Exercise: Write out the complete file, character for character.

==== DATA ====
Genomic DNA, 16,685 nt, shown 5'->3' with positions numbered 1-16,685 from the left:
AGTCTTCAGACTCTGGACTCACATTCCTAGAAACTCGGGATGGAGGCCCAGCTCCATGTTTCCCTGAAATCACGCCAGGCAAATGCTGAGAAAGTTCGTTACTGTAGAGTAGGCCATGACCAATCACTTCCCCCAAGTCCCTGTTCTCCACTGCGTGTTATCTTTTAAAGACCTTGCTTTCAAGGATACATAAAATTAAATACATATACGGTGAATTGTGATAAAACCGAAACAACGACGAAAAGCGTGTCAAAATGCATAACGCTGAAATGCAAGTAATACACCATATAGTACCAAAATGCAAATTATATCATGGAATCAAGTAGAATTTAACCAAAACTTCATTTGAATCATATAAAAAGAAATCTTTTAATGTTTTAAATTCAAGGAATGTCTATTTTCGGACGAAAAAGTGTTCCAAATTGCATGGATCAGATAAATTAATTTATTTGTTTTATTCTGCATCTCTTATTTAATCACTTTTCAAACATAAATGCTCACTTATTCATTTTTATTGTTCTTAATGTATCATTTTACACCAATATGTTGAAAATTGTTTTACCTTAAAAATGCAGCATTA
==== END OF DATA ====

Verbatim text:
Genomic DNA, 16,685 nt, shown 5'->3' with positions numbered 1-16,685 from the left:
AGTCTTCAGACTCTGGACTCACATTCCTAGAAACTCGGGATGGAGGCCCAGCTCCATGTTTCCCTGAAATCACGCCAGGCAAATGCTGAGAAAGTTCGTTACTGTAGAGTAGGCCATGACCAATCACTTCCCCCAAGTCCCTGTTCTCCACTGCGTGTTATCTTTTAAAGACCTTGCTTTCAAGGATACATAAAATTAAATACATATACGGTGAATTGTGATAAAACCGAAACAACGACGAAAAGCGTGTCAAAATGCATAACGCTGAAATGCAAGTAATACACCATATAGTACCAAAATGCAAATTATATCATGGAATCAAGTAGAATTTAACCAAAACTTCATTTGAATCATATAAAAAGAAATCTTTTAATGTTTTAAATTCAAGGAATGTCTATTTTCGGACGAAAAAGTGTTCCAAATTGCATGGATCAGATAAATTAATTTATTTGTTTTATTCTGCATCTCTTATTTAATCACTTTTCAAACATAAATGCTCACTTATTCATTTTTATTGTTCTTAATGTATCATTTTACACCAATATGTTGAAAATTGTTTTACCTTAAAAATGCAGCATTA